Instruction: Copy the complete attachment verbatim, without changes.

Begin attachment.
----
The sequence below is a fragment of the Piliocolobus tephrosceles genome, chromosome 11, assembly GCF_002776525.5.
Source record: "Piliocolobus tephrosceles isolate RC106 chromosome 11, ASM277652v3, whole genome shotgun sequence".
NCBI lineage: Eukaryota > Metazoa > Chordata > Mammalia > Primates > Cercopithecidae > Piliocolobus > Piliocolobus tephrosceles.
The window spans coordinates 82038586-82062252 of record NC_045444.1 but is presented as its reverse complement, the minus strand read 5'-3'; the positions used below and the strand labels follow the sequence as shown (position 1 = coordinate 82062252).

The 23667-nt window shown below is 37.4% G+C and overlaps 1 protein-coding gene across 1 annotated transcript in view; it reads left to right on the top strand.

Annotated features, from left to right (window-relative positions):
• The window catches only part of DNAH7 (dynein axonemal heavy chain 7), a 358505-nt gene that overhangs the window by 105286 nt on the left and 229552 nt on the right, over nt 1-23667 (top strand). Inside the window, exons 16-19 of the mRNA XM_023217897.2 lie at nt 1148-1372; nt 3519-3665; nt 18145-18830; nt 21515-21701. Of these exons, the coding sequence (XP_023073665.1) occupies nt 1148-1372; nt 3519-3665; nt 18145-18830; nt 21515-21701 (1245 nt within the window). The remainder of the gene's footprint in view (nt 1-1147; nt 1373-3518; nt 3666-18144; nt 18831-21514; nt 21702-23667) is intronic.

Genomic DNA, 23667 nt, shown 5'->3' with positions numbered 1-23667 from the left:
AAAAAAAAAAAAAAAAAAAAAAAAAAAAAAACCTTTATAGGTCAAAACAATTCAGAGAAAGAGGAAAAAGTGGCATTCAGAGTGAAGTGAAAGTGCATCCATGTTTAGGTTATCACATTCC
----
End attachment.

The sequence below is a fragment of the Piliocolobus tephrosceles genome, chromosome 11, assembly GCF_002776525.5.
Source record: "Piliocolobus tephrosceles isolate RC106 chromosome 11, ASM277652v3, whole genome shotgun sequence".
NCBI lineage: Eukaryota > Metazoa > Chordata > Mammalia > Primates > Cercopithecidae > Piliocolobus > Piliocolobus tephrosceles.
The window spans coordinates 82038586-82062252 of record NC_045444.1 but is presented as its reverse complement, the minus strand read 5'-3'; the positions used below and the strand labels follow the sequence as shown (position 1 = coordinate 82062252).

The 23667-nt window shown below is 37.4% G+C and overlaps 1 protein-coding gene across 1 annotated transcript in view; it reads left to right on the top strand.

Annotated features, from left to right (window-relative positions):
• The window catches only part of DNAH7 (dynein axonemal heavy chain 7), a 358505-nt gene that overhangs the window by 105286 nt on the left and 229552 nt on the right, over nt 1-23667 (top strand). Inside the window, exons 16-19 of the mRNA XM_023217897.2 lie at nt 1148-1372; nt 3519-3665; nt 18145-18830; nt 21515-21701. Of these exons, the coding sequence (XP_023073665.1) occupies nt 1148-1372; nt 3519-3665; nt 18145-18830; nt 21515-21701 (1245 nt within the window). The remainder of the gene's footprint in view (nt 1-1147; nt 1373-3518; nt 3666-18144; nt 18831-21514; nt 21702-23667) is intronic.

Genomic DNA, 23667 nt, shown 5'->3' with positions numbered 1-23667 from the left:
AAAAAAAAAAAAAAAAAAAAAAAAAAAAAAACCTTTATAGGTCAAAACAATTCAGAGAAAGAGGAAAAAGTGGCATTCAGAGTGAAGTGAAAGTGCATCCATGTTTAGGTTATCACATTCC